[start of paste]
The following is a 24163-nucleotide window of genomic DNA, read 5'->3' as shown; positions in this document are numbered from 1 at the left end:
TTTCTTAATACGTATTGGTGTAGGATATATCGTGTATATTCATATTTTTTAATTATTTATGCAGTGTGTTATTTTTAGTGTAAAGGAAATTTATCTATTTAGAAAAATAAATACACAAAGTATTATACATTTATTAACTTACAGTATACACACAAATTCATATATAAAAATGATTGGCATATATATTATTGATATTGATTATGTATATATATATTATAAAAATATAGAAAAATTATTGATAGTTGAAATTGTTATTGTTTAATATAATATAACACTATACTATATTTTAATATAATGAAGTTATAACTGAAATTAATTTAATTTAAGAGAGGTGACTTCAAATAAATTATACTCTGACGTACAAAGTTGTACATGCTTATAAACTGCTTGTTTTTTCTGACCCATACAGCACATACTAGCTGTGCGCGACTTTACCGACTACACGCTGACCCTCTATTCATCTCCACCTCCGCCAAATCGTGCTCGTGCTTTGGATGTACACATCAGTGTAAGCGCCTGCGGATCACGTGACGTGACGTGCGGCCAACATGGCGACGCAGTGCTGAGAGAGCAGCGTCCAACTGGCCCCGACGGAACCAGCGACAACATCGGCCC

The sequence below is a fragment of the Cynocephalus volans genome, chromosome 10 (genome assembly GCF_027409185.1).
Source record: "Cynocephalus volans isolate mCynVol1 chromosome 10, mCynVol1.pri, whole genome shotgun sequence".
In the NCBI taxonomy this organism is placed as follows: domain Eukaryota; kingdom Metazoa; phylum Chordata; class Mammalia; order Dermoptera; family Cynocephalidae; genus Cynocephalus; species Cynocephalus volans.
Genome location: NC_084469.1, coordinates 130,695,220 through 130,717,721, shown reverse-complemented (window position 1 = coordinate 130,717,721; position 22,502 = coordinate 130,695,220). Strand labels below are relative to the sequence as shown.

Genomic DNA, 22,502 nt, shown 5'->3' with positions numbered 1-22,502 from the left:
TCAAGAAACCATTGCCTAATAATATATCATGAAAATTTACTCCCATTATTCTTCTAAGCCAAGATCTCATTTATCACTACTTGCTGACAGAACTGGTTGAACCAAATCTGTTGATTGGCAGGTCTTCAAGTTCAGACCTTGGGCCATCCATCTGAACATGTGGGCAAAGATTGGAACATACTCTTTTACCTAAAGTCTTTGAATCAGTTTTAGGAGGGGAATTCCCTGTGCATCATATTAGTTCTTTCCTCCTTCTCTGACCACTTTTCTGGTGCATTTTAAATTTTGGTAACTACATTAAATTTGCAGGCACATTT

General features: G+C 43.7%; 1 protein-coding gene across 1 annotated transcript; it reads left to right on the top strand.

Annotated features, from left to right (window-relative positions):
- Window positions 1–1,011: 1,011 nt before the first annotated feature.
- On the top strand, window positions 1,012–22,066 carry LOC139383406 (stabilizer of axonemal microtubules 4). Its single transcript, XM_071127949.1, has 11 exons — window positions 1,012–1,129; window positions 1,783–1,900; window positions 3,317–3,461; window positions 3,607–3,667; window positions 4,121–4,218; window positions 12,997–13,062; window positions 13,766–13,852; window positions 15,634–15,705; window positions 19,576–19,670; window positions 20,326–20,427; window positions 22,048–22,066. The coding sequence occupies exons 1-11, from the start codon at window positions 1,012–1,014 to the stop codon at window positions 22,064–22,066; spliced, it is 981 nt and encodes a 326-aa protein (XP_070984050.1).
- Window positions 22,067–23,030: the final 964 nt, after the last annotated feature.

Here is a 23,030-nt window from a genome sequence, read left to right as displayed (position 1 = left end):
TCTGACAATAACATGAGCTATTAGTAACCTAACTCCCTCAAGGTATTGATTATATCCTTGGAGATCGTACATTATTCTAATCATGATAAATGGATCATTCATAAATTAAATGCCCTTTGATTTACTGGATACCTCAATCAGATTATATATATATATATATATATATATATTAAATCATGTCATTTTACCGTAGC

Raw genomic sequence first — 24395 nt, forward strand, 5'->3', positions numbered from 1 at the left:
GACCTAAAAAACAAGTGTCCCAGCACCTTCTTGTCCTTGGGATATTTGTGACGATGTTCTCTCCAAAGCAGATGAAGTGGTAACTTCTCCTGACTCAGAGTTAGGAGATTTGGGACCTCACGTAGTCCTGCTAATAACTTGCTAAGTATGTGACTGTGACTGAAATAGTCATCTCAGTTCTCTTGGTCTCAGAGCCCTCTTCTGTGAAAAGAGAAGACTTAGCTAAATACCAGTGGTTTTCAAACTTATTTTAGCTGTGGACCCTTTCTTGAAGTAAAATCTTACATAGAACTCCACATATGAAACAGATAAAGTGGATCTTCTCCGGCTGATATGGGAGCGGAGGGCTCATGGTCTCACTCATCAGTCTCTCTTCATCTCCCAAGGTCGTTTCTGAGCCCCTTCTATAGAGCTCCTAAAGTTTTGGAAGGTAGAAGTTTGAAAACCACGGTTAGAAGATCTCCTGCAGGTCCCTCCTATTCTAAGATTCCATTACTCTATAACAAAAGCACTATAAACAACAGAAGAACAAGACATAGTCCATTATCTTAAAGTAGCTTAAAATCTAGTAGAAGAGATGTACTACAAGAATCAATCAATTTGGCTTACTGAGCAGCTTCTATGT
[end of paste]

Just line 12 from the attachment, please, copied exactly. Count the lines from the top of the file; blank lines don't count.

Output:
- On the top strand, window positions 1,012–22,066 carry LOC139383406 (stabilizer of axonemal microtubules 4). Its single transcript, XM_071127949.1, has 11 exons — window positions 1,012–1,129; window positions 1,783–1,900; window positions 3,317–3,461; window positions 3,607–3,667; window positions 4,121–4,218; window positions 12,997–13,062; window positions 13,766–13,852; window positions 15,634–15,705; window positions 19,576–19,670; window positions 20,326–20,427; window positions 22,048–22,066. The coding sequence occupies exons 1-11, from the start codon at window positions 1,012–1,014 to the stop codon at window positions 22,064–22,066; spliced, it is 981 nt and encodes a 326-aa protein (XP_070984050.1).